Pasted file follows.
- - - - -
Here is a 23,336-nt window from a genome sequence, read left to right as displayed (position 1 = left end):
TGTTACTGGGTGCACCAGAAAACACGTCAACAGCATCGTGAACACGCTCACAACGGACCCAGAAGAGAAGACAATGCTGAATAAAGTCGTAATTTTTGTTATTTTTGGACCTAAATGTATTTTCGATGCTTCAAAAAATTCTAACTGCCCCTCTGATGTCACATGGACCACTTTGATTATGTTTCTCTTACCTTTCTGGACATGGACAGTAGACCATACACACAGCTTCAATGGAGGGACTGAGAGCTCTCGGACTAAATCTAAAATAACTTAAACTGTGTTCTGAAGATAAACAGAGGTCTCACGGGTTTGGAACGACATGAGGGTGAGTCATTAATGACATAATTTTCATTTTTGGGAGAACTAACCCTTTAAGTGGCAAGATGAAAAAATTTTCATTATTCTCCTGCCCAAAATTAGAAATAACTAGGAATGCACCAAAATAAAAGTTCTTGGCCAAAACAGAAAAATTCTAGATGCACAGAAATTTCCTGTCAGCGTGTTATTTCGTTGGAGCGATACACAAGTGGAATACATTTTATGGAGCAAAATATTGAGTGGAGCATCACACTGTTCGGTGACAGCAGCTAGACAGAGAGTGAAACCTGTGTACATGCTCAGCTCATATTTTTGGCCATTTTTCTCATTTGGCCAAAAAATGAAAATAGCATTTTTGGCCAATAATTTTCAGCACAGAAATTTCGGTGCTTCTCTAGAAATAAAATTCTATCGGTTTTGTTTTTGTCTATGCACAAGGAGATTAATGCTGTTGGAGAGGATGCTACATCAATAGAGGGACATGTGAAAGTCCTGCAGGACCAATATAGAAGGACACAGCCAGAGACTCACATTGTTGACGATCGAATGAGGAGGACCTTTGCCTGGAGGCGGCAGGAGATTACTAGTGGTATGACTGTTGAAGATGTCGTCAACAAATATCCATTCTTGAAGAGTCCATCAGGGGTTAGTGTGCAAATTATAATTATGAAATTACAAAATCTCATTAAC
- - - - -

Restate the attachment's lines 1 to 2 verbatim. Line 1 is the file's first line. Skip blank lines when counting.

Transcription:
Here is a 23,336-nt window from a genome sequence, read left to right as displayed (position 1 = left end):
TGTTACTGGGTGCACCAGAAAACACGTCAACAGCATCGTGAACACGCTCACAACGGACCCAGAAGAGAAGACAATGCTGAATAAAGTCGTAATTTTTGTTATTTTTGGACCTAAATGTATTTTCGATGCTTCAAAAAATTCTAACTGCCCCTCTGATGTCACATGGACCACTTTGATTATGTTTCTCTTACCTTTCTGGACATGGACAGTAGACCATACACACAGCTTCAATGGAGGGACTGAGAGCTCTCGGACTAAATCTAAAATAACTTAAACTGTGTTCTGAAGATAAACAGAGGTCTCACGGGTTTGGAACGACATGAGGGTGAGTCATTAATGACATAATTTTCATTTTTGGGAGAACTAACCCTTTAAGTGGCAAGATGAAAAAATTTTCATTATTCTCCTGCCCAAAATTAGAAATAACTAGGAATGCACCAAAATAAAAGTTCTTGGCCAAAACAGAAAAATTCTAGATGCACAGAAATTTCCTGTCAGCGTGTTATTTCGTTGGAGCGATACACAAGTGGAATACATTTTATGGAGCAAAATATTGAGTGGAGCATCACACTGTTCGGTGACAGCAGCTAGACAGAGAGTGAAACCTGTGTACATGCTCAGCTCATATTTTTGGCCATTTTTCTCATTTGGCCAAAAAATGAAAATAGCATTTTTGGCCAATAATTTTCAGCACAGAAATTTCGGTGCTTCTCTAGAAATAAAATTCTATCGGTTTTGTTTTTGTCTATGCACAAGGAGATTAATGCTGTTGGAGAGGATGCTACATCAATAGAGGGACATGTGAAAGTCCTGCAGGACCAATATAGAAGGACACAGCCAGAGACTCACATTGTTGACGATCGAATGAGGAGGACCTTTGCCTGGAGGCGGCAGGAGATTACTAGTGGTATGACTGTTGAAGATGTCGTCAACAAATATCCATTCTTGAAGAGTCCATCAGGGGTTAGTGTGCAAATTATAATTATGAAATTACAAAATCTCATTAAC